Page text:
CPJ urges thorough probe in Nigerian editor's slaying
January 22, 2007 12:00 PM ET
January 22, 2007
His Excellency Olusegun Obasanjo
President of the Federal Republic of Nigeria
C/o The Embassy of the Federal Republic of Nigeria
3519 International Court NW
Washington, DC 20008
Via facsimile: (202) 362-6552
We are writing to urge that you use all of your influence to ensure a transparent and thorough investigation into the recent murder of veteran award-winning journalist Godwin Agbroko in Lagos. The murder, which federal police officials have characterized as an assassination, casts a deep chill on journalists reporting the news in Nigeria in the run-up to April's historic presidential election.
Agbroko, editorial board chairman of the private daily ThisDay, was shot in his car while driving home from work on December 22, 2006. He was found dead at the wheel around 9 p.m., killed by a single bullet to the neck with his valuables untouched, according to local journalists and news reports. He was found with his seatbelt strapped, the engine, stereo, and air conditioning running, the windows rolled up, and the doors locked. The crime scene was a short distance from Daleko police station, local journalists told CPJ.
The circumstances of the killing remain unclear. Several initial reports said Agbroko was slain when he encountered the scene of a robbery. In an interview with CPJ, Lagos state police public relations officer Bode Ojajuni said the police would conduct "a full investigation of what appears to be an incidence of armed robbery." Agbroko's family categorically rejected the claim of robbery, noting that a valuable mobile phone was not taken from his car, family members told CPJ.
During a visit to the paper's offices on January 15, Lagos State Police Commissioner Emmanuel Adebayo was quoted by the paper as saying: "Since nothing was taken from him by the killers, let us assume it is a case of assassination. ... I want to assure you that his killers would be found, but more time should be given to the police to go through all these processes." This was the first time the police publicly retracted their earlier assertion about an apparent robbery, according to local journalists.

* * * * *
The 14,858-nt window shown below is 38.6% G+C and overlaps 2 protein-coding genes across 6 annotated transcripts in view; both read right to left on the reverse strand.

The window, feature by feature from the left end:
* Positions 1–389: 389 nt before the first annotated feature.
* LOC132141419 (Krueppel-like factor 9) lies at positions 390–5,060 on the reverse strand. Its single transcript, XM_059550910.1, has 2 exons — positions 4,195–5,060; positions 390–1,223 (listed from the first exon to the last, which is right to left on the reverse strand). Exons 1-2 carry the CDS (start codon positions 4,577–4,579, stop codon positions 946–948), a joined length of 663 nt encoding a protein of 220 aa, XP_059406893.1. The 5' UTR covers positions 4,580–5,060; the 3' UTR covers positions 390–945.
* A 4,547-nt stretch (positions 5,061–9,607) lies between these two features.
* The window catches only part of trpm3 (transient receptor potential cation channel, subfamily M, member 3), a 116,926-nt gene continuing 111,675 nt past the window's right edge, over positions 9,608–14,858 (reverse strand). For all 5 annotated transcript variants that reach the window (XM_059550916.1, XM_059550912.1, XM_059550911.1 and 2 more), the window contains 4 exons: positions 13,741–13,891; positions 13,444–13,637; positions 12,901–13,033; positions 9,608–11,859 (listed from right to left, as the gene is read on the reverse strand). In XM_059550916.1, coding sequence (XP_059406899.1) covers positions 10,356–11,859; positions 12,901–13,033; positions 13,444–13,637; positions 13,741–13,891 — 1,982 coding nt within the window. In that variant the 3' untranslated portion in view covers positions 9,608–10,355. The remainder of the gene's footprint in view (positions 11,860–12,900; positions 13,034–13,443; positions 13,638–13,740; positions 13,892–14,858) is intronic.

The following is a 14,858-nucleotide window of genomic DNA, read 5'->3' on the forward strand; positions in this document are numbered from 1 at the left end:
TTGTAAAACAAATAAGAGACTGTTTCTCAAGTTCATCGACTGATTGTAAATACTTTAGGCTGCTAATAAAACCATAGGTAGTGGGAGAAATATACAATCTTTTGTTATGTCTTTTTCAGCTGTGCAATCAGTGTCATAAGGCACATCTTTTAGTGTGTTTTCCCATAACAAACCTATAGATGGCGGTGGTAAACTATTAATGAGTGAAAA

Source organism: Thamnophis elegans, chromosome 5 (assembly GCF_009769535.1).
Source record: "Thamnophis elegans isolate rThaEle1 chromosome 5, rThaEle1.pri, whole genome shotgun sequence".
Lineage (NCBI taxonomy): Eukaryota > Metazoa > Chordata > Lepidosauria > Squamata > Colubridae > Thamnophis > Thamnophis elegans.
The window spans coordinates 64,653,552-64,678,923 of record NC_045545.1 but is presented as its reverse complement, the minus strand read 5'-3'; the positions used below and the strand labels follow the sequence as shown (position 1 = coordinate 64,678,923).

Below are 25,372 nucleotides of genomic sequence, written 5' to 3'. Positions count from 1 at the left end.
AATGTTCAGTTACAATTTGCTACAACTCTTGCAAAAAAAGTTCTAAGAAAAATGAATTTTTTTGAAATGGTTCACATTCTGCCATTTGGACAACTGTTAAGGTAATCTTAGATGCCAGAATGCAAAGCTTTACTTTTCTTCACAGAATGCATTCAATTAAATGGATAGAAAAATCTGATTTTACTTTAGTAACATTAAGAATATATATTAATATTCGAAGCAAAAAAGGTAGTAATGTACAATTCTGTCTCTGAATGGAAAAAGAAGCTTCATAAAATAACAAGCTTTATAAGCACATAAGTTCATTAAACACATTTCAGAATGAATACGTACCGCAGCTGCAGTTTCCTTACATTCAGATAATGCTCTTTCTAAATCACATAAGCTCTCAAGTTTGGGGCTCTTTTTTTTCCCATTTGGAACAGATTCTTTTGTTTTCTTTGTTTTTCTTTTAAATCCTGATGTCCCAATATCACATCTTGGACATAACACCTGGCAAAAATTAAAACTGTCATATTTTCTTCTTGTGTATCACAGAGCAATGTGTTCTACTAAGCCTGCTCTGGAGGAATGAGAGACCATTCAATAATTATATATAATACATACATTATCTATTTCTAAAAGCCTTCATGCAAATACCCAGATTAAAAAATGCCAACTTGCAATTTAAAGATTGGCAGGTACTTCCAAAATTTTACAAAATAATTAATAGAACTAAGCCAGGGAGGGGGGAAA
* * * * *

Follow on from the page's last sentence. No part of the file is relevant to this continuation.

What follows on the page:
Agbroko's last weekly political column critically commented on the presidential primaries of the ruling PDP party, according to CPJ research. As Nigeria nears the first handover of power between two consecutive democratically elected governments in its history, it is crucial that the government uphold the rule of law through fair and transparent investigations. CPJ respectfully urges you to ensure that the federal police conduct an impartial and thorough investigation into Godwin Agbroko's murder. We further ask that the results of the investigations be made public.
The murder comes at a time when several newspaper offices and journalists have been victims of violent unsolved robberies, as well as raids and arbitrary arrests by security services over critical reporting, according to CPJ research. Just this month, the State Security Service (SSS) raided the offices of two private newspapers in Abuja on consecutive days, seizing documents and detaining top officials for hours. CPJ is concerned by the actions of the SSS, which targeted journalists of the daily Leadership and the weekly Abuja Inquirer over articles raising critical questions about the ruling PDP party.
We urge you to ensure that journalists in Nigeria are treated in accordance with section 22 of Nigeria's 1999 Constitution, which clearly states that "the press, radio, television and other agencies of the mass media shall at all times be free to uphold ... the responsibility and accountability of the government to the people."